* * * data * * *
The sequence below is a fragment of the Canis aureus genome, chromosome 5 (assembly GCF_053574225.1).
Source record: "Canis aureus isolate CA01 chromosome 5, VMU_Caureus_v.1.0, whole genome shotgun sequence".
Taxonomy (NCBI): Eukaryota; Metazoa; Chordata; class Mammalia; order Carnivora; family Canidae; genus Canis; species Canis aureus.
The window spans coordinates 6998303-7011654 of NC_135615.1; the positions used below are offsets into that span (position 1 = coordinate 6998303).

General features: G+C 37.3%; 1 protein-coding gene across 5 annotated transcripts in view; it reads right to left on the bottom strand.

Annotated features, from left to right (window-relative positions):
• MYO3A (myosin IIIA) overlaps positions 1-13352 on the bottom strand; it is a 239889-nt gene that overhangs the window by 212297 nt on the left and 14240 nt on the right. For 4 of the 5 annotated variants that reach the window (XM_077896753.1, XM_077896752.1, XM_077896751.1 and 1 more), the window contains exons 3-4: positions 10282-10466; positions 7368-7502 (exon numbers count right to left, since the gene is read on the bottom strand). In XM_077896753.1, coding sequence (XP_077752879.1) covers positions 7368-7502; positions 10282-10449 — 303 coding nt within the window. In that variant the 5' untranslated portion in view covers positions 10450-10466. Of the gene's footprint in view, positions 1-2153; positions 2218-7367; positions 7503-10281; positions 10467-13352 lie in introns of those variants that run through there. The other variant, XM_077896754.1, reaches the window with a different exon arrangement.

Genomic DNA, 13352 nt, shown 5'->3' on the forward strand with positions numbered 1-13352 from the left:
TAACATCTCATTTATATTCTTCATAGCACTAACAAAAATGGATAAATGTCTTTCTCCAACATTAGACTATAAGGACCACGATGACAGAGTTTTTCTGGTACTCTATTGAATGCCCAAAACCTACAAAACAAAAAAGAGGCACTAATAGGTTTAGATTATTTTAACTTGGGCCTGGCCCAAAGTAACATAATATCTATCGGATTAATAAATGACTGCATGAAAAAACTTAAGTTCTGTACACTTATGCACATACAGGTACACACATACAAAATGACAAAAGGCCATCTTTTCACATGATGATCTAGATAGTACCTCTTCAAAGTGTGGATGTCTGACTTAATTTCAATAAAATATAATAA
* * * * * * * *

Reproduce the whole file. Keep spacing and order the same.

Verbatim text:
The sequence below is a fragment of the Canis aureus genome, chromosome 5 (assembly GCF_053574225.1).
Source record: "Canis aureus isolate CA01 chromosome 5, VMU_Caureus_v.1.0, whole genome shotgun sequence".
Taxonomy (NCBI): Eukaryota; Metazoa; Chordata; class Mammalia; order Carnivora; family Canidae; genus Canis; species Canis aureus.
The window spans coordinates 6998303-7011654 of NC_135615.1; the positions used below are offsets into that span (position 1 = coordinate 6998303).

General features: G+C 37.3%; 1 protein-coding gene across 5 annotated transcripts in view; it reads right to left on the bottom strand.

Annotated features, from left to right (window-relative positions):
• MYO3A (myosin IIIA) overlaps positions 1-13352 on the bottom strand; it is a 239889-nt gene that overhangs the window by 212297 nt on the left and 14240 nt on the right. For 4 of the 5 annotated variants that reach the window (XM_077896753.1, XM_077896752.1, XM_077896751.1 and 1 more), the window contains exons 3-4: positions 10282-10466; positions 7368-7502 (exon numbers count right to left, since the gene is read on the bottom strand). In XM_077896753.1, coding sequence (XP_077752879.1) covers positions 7368-7502; positions 10282-10449 — 303 coding nt within the window. In that variant the 5' untranslated portion in view covers positions 10450-10466. Of the gene's footprint in view, positions 1-2153; positions 2218-7367; positions 7503-10281; positions 10467-13352 lie in introns of those variants that run through there. The other variant, XM_077896754.1, reaches the window with a different exon arrangement.

Genomic DNA, 13352 nt, shown 5'->3' on the forward strand with positions numbered 1-13352 from the left:
TAACATCTCATTTATATTCTTCATAGCACTAACAAAAATGGATAAATGTCTTTCTCCAACATTAGACTATAAGGACCACGATGACAGAGTTTTTCTGGTACTCTATTGAATGCCCAAAACCTACAAAACAAAAAAGAGGCACTAATAGGTTTAGATTATTTTAACTTGGGCCTGGCCCAAAGTAACATAATATCTATCGGATTAATAAATGACTGCATGAAAAAACTTAAGTTCTGTACACTTATGCACATACAGGTACACACATACAAAATGACAAAAGGCCATCTTTTCACATGATGATCTAGATAGTACCTCTTCAAAGTGTGGATGTCTGACTTAATTTCAATAAAATATAATAA